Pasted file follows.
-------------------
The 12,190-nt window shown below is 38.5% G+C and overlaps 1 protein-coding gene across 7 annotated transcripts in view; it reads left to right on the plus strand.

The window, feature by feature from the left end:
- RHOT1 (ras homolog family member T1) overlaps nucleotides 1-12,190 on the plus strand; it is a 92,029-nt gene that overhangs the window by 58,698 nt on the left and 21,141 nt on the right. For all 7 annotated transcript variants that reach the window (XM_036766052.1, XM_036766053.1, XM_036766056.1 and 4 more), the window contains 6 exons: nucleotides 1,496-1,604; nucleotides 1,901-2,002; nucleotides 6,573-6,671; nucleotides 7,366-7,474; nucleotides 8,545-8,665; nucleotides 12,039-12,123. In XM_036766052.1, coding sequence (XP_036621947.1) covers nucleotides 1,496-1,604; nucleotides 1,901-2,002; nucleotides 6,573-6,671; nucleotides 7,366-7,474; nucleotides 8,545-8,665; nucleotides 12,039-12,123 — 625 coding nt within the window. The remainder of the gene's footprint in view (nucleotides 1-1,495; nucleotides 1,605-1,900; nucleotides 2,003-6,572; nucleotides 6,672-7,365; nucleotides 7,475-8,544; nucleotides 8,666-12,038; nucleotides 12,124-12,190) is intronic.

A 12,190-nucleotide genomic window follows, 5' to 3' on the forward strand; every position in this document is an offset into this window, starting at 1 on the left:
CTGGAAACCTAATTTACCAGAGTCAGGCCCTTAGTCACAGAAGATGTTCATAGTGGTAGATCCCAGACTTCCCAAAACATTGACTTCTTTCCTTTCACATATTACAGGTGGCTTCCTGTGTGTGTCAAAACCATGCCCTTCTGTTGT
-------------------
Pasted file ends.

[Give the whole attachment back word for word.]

The 12,190-nt window shown below is 38.5% G+C and overlaps 1 protein-coding gene across 7 annotated transcripts in view; it reads left to right on the plus strand.

The window, feature by feature from the left end:
- RHOT1 (ras homolog family member T1) overlaps nucleotides 1-12,190 on the plus strand; it is a 92,029-nt gene that overhangs the window by 58,698 nt on the left and 21,141 nt on the right. For all 7 annotated transcript variants that reach the window (XM_036766052.1, XM_036766053.1, XM_036766056.1 and 4 more), the window contains 6 exons: nucleotides 1,496-1,604; nucleotides 1,901-2,002; nucleotides 6,573-6,671; nucleotides 7,366-7,474; nucleotides 8,545-8,665; nucleotides 12,039-12,123. In XM_036766052.1, coding sequence (XP_036621947.1) covers nucleotides 1,496-1,604; nucleotides 1,901-2,002; nucleotides 6,573-6,671; nucleotides 7,366-7,474; nucleotides 8,545-8,665; nucleotides 12,039-12,123 — 625 coding nt within the window. The remainder of the gene's footprint in view (nucleotides 1-1,495; nucleotides 1,605-1,900; nucleotides 2,003-6,572; nucleotides 6,672-7,365; nucleotides 7,475-8,544; nucleotides 8,666-12,038; nucleotides 12,124-12,190) is intronic.

A 12,190-nucleotide genomic window follows, 5' to 3' on the forward strand; every position in this document is an offset into this window, starting at 1 on the left:
CTGGAAACCTAATTTACCAGAGTCAGGCCCTTAGTCACAGAAGATGTTCATAGTGGTAGATCCCAGACTTCCCAAAACATTGACTTCTTTCCTTTCACATATTACAGGTGGCTTCCTGTGTGTGTCAAAACCATGCCCTTCTGTTGT